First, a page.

Most important for getting organic matter into your garden bed, is to introduce organic mulch and the critters that are the life in the soil. “Organic mulch” somewhat saying the same thing twice, is anything that can be broken down in our gardens while making the soil more rich.

I haven't included several other ways to grow plants, including “hydroponics” which ditch the soil altogether and grow the plants in water. I'm not particularly enthused with using a lot of plastic in my garden or in anything I'm going to be eating. Call me superstitious...


On the other hand there are other ideas that I do believe might have merit our attention; the use of ollas is the same idea as drip, but instead of plastic, the garden has underground clay pots that “leak” water into the soil, cutting out the need for plastic hoses and the like. They still need some research before they'll be accepted at large, but I see a lot of benefits in the mindset that brings changes in our vision and new ways to solve old problems. (Olla - pronounced oyeyas) - this is a sample of what they look like - although they come in all the colors of the world, this is the raw olla and would be one of my first choices for a garden as it blends into the garden over time. 


Sooner or later Angeles residents will be FORCED to adhere to some pretty hard new rules and we should be look at the new rules and begin, now, to decide what to do at once when the water is turned off. Even if you already garden with a look to sustainable practices, be advised that not enough people with reduce their water consumption (a fact we have learned from previous "save water" campaigns. Every single person who scoffs at demands we need to improve our water usage will prove the efficacy of water wise gardening. Make it a fun project; just do something to maintain our water supply. We are called to do better than we have. 

david

17 May, 2022

A King's Vision of a Greek Salad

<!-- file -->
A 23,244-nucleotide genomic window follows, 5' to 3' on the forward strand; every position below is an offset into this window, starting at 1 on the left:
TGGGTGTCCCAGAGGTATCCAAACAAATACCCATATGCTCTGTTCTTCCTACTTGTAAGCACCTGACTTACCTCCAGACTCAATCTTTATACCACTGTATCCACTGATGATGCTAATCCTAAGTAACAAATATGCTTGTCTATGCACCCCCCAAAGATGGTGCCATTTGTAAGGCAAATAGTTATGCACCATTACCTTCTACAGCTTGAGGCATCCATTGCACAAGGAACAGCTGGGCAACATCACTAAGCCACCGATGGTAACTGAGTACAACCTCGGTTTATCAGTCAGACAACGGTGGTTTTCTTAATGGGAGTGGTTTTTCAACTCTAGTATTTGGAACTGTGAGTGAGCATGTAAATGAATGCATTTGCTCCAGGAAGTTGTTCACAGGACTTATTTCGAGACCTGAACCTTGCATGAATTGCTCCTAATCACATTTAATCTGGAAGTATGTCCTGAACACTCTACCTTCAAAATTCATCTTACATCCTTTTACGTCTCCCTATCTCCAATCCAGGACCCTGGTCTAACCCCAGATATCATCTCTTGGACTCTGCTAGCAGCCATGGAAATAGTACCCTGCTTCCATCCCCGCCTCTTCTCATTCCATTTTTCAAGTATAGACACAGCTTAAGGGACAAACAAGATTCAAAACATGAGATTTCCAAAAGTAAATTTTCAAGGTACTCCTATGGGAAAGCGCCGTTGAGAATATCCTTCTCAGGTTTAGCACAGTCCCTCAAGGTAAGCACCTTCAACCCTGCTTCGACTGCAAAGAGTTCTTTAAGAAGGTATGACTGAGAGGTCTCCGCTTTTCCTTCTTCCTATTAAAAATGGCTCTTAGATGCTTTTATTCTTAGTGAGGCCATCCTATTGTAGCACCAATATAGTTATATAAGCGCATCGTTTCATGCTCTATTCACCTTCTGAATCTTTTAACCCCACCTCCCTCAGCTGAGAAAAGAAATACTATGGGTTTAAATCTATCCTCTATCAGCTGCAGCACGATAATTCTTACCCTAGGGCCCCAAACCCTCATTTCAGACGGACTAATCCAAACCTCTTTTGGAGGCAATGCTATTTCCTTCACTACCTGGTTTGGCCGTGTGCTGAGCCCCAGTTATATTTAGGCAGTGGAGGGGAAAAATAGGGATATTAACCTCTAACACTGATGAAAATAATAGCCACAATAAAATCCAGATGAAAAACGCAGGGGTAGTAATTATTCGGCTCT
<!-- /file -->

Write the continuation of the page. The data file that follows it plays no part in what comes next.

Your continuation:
It might be a bit early to think of the tomato harvest, and my admonitions to... but shucks! Those ripe and delicious tomatoes and cucumbers sing the early summer songs and I drift away with visions of previous Summers blessed with these delicious. This recipe (not really a recipe in the strictest of ways), is a part of Summers since childhood. 


Close to equal amounts of fresh tomatoes and fresh cucumbers. Do not slice neatly, but quickly and crudely chunk them into more or less bite sized pieces. I will be using San Marzano tomatoes and Armenian cucumbers for most of these this year. I love it! Greek salad with Italian tomatoes and Armenian cukes! Life in America.

Besides cukes and tomatoes, you will need a bit of everything below – keep them on hand throughout the summer and you'll be grateful more than once.

Olive oil – enough to generously coat each bite, not so much as to float anything

Pepper to taste

Small slices of red onion for a some zing (the Italian 'Torpedo,' or Tropea onions are one of my favorites) – the zing really brings out the lusciousness of everything else. The onions should not be the main attraction.

Crushed dried oregano (I like the Greek oregano)

Homemade or a really good store bought feta cheese also cut into chunks.

Mix them all together with laughter; the actual order things are placed in the bowl is not all that important, it's a forgetful, or disorderly, cook's dream!

Serve with:

Homemade bread yummmm – homemade bread!

Herb tea or lemonade

Good friends...

Change it up as availability of ingredients dictates.

Eat till you're full then take a nap in dappled sunshine!

But to have this party in your own back yard, you need to get going now! Our next “What To Do and When To Do It” on the 4th of June. Only $20 (still) and full of humor, to mix wisdom and get your garden ignited. Still the 4th, 10 AM to noon. We are outside, let that be your call for how you dress.. We'll post where we will have the class, check here or email David, greenteach@gmail.com!

Enjoy this summer all the more!


David King

Gardenmaster

Enjoy this summer!

David King

Gardenmaster